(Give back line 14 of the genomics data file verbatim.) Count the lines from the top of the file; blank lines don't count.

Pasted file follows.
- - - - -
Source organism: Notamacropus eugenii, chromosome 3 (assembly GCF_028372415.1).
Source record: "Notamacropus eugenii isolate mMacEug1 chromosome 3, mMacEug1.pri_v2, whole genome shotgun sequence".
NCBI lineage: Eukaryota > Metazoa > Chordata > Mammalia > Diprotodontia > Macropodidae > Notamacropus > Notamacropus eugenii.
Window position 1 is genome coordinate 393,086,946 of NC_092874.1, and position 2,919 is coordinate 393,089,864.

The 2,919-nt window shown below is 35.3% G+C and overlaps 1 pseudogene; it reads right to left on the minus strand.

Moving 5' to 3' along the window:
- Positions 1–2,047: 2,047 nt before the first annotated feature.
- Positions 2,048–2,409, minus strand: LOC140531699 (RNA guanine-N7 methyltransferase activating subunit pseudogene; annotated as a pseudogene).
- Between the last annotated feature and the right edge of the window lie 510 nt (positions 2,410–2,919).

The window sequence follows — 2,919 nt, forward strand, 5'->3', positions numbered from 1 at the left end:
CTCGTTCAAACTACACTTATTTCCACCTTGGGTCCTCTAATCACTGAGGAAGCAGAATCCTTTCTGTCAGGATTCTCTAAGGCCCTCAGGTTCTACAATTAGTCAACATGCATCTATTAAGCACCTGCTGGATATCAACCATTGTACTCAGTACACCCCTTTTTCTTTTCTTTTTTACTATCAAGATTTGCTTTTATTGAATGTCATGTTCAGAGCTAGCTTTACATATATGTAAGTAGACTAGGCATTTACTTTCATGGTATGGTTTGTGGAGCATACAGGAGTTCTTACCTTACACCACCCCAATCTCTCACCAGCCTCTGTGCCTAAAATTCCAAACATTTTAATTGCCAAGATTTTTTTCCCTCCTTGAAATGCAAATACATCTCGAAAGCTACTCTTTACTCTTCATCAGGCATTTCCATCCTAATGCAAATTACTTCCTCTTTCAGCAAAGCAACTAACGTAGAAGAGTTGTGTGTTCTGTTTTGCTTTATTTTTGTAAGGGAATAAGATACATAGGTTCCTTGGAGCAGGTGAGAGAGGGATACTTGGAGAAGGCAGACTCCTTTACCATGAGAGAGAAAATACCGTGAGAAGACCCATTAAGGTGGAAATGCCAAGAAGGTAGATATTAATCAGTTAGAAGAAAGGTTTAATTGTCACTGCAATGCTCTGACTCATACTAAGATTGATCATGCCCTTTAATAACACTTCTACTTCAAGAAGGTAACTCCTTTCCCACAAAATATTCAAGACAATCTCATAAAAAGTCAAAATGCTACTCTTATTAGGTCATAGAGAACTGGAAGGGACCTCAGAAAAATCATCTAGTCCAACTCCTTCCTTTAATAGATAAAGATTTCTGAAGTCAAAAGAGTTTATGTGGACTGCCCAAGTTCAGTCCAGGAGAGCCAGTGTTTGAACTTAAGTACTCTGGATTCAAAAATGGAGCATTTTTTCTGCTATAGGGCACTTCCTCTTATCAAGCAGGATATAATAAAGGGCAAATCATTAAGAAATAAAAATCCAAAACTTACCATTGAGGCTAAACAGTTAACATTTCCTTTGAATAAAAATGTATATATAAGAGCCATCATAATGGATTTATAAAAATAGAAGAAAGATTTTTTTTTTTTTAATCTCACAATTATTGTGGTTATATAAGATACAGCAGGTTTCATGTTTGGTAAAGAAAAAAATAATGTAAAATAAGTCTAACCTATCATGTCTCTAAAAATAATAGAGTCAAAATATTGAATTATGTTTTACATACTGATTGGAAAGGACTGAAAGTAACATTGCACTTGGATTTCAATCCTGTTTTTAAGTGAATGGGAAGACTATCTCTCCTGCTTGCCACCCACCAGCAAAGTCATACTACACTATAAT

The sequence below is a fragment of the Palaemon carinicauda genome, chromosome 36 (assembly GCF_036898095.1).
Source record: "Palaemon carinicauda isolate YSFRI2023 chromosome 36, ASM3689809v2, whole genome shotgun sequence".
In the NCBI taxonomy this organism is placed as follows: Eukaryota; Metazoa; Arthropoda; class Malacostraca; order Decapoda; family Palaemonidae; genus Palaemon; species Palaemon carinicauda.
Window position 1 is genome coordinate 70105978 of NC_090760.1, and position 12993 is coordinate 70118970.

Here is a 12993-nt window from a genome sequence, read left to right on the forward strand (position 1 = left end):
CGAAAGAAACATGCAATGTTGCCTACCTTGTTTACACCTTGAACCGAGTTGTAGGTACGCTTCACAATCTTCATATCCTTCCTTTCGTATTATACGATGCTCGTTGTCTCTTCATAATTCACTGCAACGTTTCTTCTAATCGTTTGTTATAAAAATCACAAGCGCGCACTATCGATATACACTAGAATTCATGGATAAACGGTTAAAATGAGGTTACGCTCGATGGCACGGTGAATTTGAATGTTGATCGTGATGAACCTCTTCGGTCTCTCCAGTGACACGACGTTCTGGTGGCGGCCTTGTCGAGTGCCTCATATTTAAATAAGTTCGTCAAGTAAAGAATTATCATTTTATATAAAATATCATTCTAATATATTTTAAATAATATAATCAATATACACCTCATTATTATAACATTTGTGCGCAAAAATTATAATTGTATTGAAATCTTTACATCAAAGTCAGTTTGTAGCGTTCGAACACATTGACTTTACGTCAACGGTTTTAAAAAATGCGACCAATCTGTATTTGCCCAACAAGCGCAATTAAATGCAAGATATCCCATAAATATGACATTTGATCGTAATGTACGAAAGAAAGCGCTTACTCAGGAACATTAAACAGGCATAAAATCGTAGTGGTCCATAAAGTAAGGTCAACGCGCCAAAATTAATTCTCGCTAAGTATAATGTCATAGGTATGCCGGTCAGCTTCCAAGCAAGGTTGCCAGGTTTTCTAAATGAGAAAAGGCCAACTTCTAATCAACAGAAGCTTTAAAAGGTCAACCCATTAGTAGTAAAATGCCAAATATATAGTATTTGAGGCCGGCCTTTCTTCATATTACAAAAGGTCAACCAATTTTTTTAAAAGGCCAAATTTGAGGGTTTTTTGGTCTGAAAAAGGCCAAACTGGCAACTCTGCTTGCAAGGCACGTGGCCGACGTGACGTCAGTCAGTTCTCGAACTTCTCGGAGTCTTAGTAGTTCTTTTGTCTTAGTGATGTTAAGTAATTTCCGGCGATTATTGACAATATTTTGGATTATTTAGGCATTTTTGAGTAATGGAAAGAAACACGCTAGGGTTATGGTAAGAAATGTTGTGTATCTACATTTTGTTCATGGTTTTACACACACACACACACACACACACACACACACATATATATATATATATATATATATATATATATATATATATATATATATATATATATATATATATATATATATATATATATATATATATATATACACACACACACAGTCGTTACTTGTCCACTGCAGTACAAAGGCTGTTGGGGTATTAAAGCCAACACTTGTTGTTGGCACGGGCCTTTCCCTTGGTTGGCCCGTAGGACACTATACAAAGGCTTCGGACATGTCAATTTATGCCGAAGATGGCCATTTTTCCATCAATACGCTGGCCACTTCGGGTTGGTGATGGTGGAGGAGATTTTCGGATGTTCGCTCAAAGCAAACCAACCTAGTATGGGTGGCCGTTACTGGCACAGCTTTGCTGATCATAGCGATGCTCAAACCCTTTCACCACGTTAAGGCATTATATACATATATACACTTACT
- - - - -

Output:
In the NCBI taxonomy this organism is placed as follows: Eukaryota; Metazoa; Arthropoda; class Malacostraca; order Decapoda; family Palaemonidae; genus Palaemon; species Palaemon carinicauda.